Tuesday, July 17, 2007

U.S. v. Jenkins (9th Cir. - July 17, 2007)

It's pretty rare that you see an indictment dismissed on the grounds of prosecutorial vindictiveness. But, in an alien smuggling case arising down here in San Diego, District Judge Benitez did precisely that. And, in this 2-1 decision, written by Judge Canby (with Judge Conlon, a senior district court judge from Illinois, sitting by designation and dissenting), the Ninth Circuit affirms the dismissal.

It's a fairly unusual case, which perhaps explains the unusual result. Sharon Ann Jenkins is caught dead to rights -- twice, on two subsequent days (!) -- smuggling some undocumented aliens into the United States in the trunk of a car she was driving. Jenkins basically admits both times that she's guilty, but for some totally inexplicable reason (at least to me; I do, in fact, understand why it happens), the U.S. doesn't prosecute her for either offense, notwithstanding the fact that the cases are open-and-shut.

Then, two months later, Jenkins gets busted (again!) when the car she's in pulls into San Ysidro from Mexico full of hidden marijuana. This time, they charge her. And her defense at trial is -- surprise! -- "I didn't know there was pot in the car; I thought there were just illegal aliens, like all those other times."

So, at the end of all of the testimony, the jury goes out to deliberate. They don't arrive at a verdict on the first day; but, at 4:46 p.m. that same day, while the jury is deliberating, the U.S. files an indictment against Jenkins for -- surprise again! -- two counts of alien smuggling! The offenses for which they originally didn't charge her, but for which now they feel like busting her.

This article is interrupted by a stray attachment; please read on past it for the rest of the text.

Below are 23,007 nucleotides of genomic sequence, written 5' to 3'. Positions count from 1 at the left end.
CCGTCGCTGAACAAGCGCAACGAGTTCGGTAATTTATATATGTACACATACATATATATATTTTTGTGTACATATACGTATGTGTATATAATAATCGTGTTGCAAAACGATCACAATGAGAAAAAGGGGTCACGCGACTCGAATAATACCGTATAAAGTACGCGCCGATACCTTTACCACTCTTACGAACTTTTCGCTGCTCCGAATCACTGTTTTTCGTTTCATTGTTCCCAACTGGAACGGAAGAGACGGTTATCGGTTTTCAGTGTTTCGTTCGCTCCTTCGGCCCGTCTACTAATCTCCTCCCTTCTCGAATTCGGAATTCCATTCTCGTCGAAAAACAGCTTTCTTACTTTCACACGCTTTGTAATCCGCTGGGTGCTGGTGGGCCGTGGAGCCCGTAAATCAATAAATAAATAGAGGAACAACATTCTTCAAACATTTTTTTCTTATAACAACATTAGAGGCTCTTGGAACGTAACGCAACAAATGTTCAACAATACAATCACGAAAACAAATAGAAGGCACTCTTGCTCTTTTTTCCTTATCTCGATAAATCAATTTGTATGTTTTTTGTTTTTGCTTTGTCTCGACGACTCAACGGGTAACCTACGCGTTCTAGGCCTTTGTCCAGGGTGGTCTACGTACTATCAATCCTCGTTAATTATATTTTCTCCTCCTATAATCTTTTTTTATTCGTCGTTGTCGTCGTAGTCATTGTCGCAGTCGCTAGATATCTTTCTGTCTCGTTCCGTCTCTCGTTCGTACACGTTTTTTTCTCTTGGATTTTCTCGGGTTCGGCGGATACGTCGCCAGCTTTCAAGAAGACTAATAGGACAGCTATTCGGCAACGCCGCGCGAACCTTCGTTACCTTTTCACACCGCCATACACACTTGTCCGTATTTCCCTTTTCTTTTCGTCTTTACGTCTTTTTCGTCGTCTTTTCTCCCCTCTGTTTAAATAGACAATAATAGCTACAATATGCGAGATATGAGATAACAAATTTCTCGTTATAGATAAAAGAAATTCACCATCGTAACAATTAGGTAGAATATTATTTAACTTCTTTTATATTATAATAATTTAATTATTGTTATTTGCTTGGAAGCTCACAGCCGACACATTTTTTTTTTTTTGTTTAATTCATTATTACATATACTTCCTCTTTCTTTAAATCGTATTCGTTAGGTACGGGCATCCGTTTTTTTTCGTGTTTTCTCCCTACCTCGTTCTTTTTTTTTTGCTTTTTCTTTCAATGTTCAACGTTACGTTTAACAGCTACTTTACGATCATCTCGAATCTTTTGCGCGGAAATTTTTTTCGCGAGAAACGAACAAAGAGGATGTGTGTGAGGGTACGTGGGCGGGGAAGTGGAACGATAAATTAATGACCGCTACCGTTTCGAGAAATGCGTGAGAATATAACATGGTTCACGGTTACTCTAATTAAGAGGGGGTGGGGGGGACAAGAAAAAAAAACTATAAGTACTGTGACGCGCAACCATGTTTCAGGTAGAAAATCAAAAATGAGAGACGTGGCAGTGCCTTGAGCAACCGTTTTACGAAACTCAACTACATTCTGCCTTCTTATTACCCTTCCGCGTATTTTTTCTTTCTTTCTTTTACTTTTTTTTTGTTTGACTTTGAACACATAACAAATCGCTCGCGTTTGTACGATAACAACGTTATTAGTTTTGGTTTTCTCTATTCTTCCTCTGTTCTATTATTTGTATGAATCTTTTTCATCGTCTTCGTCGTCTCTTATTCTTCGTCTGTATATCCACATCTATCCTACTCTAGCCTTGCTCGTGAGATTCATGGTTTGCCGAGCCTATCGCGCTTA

Judge Benitez says: "I think not. You're just retaliating against her for testifying and going to trial in the drug case. Indictment dismissed." The U.S. responds: "Not really. Our case was a lot stronger once she admitted in the drug trial that she had previously smuggled aliens." At which point Judge Canby says: "That might be a good argument if she hadn't already confessed. But she had. You already had her dead to rights. This looks to much like vindictive prosecution. Affirmed."

So Jenkins avoids the alien smuggling charges. Now, mind you, this only helps Jenkins a little bit. Since, as it turns out, although the first jury deadlocked on the drug charges, the second jury -- at the retrial -- didn't. So she's now serving a five year-plus prison sentence.

Still, she wins a vindictive prosecution claim. Which is pretty rare. So she's got that going for her. Which is nice.